Guardian social and new formats editor Martin Belam made the comments during a panel discussion on new strategies and skills for 24 hour journalism at the National Council for the Training of Journalists’ Journalism Skills Conference this morning.
The panel was quizzed on how lecturers could prepare students for the world they were entering into.
Martin, pictured, joined the Guardian in February having previously worked as editor responsible for new formats at Trinity Mirror.
He said: “The thing that’s quite difficult is if you want to try to prepare people on how to do social media, most media organisations aren’t doing it brilliantly and most students will be doing it brilliantly as part of their own lives.”
He added: “Last year Facebook Live didn’t exist, now it’s one of my best digital tools.”
He was joined on the panel by Sky Sports journalist Brogan Kay-Jessop.
Brogan graduated from the University of Portsmouth’s journalism programme two years ago and won the NCTJ’s student sports journalist of the year award in 2014.
She said: “Social media is something definitely I could have benefited from doing at university.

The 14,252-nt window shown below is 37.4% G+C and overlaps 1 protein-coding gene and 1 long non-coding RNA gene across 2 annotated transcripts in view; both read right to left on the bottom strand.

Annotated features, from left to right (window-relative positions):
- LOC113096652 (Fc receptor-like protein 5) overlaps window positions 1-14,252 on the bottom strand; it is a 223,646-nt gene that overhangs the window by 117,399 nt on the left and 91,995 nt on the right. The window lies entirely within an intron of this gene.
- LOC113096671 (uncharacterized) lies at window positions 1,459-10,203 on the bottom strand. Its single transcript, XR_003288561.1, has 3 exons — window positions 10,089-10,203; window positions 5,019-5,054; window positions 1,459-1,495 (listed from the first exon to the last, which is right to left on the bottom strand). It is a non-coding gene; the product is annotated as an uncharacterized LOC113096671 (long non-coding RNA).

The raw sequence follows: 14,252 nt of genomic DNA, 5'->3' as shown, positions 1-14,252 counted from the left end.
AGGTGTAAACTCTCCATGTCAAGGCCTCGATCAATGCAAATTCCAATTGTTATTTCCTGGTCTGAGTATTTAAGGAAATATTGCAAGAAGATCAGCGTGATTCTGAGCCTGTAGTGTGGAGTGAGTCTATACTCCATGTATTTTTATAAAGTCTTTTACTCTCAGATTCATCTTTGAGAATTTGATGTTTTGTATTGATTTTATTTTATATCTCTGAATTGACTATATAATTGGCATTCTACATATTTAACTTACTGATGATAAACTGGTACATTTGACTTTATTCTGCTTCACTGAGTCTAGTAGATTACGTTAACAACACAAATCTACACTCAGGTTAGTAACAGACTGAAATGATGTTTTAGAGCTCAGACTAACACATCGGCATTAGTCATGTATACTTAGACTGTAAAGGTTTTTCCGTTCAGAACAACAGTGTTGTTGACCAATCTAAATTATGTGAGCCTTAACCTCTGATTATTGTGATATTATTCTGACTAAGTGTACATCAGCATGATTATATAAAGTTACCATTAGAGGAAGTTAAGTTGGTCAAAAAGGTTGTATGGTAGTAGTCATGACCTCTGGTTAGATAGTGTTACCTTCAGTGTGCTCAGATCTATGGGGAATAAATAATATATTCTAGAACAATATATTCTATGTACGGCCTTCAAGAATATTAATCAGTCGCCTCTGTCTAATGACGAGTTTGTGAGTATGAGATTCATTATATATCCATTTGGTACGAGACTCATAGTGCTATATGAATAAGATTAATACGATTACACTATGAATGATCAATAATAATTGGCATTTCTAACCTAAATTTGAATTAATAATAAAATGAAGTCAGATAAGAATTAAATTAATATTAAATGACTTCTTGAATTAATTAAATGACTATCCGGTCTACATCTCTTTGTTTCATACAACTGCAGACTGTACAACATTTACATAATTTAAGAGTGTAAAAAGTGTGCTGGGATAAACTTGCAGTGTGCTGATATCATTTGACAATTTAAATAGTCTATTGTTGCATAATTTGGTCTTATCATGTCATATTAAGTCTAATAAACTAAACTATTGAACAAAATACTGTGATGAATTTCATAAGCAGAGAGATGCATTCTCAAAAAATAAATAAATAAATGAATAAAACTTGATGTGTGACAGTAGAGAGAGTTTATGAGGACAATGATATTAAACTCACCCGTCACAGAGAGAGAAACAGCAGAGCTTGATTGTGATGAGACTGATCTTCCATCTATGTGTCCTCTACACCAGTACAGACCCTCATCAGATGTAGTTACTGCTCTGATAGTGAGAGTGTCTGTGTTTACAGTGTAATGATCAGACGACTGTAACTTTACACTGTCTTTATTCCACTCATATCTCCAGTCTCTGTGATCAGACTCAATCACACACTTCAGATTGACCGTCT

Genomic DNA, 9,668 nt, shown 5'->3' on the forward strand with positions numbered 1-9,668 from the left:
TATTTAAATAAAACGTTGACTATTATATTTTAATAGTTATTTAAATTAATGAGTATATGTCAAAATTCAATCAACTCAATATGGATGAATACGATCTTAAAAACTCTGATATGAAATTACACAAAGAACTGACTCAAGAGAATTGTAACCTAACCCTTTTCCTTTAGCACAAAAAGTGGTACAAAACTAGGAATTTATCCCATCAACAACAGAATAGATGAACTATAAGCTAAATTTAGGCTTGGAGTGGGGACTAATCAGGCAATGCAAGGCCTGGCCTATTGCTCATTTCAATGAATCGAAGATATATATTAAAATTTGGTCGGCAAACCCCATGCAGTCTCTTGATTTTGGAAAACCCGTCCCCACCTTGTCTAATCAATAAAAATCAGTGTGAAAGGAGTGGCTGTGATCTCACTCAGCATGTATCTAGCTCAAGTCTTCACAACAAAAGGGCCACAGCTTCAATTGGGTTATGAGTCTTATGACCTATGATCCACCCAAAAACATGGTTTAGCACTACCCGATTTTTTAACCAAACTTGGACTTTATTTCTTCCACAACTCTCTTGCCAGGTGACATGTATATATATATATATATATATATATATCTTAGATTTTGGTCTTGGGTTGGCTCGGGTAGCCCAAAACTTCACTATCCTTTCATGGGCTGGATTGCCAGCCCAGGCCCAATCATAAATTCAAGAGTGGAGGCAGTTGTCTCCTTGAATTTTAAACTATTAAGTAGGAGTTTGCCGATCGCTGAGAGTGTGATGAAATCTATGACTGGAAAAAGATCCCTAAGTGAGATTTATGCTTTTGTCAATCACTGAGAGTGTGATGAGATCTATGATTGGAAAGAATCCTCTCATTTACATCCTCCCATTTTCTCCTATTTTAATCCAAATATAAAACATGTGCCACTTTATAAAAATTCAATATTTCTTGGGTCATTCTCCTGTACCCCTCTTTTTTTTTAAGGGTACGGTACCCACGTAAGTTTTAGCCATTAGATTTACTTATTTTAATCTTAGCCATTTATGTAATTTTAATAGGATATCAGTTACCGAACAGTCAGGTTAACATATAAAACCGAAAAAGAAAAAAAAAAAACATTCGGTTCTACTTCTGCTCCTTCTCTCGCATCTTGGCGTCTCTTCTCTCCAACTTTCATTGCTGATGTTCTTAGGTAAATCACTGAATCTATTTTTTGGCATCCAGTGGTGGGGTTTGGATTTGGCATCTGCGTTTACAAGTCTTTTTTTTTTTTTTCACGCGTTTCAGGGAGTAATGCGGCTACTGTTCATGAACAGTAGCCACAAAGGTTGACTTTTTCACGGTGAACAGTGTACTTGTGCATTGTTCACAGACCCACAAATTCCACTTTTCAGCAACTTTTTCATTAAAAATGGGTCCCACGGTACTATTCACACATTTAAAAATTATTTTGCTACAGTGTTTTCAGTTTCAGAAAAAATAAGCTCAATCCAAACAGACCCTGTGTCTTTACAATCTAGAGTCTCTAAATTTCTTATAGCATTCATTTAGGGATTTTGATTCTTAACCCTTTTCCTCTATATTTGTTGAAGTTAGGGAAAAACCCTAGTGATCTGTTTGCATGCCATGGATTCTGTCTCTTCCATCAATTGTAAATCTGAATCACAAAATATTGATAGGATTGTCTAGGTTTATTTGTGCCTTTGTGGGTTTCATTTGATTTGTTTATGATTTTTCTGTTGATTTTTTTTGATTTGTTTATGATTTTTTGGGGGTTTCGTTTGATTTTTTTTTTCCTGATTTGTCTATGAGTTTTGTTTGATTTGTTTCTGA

“When I first graduated I would start with work experience placements and freelancing, so a bit more of good advice on freelancing too.”
Tony Jaffa, who leads law firm Foot Anstey’s editorial & regulatory media team, told delegates there was no “safety in numbers” in doing so – even when many publishers use a photo taken from Facebook or Twitter.
Tony, left, was speaking at a session on digital court reporting and copyright at the conference in Portsmouth this morning.
He was joined by The News, Portsmouth’s court reporter Ben Fishwick who related his experience of digital reporting from hearings.
Discussing issues around copyright, Tony told delegates: “This new age of digital publishing has a real effect on the way these businesses are running.
“Every time a journalist lifts a photo from Facebook or Twitter inevitably there is a risk of a copright infringement claim.
“There is no safety in numbers just because everybody else is doing it. As a matter of practicality it may mean you’re OK, but there’s no guarantee.”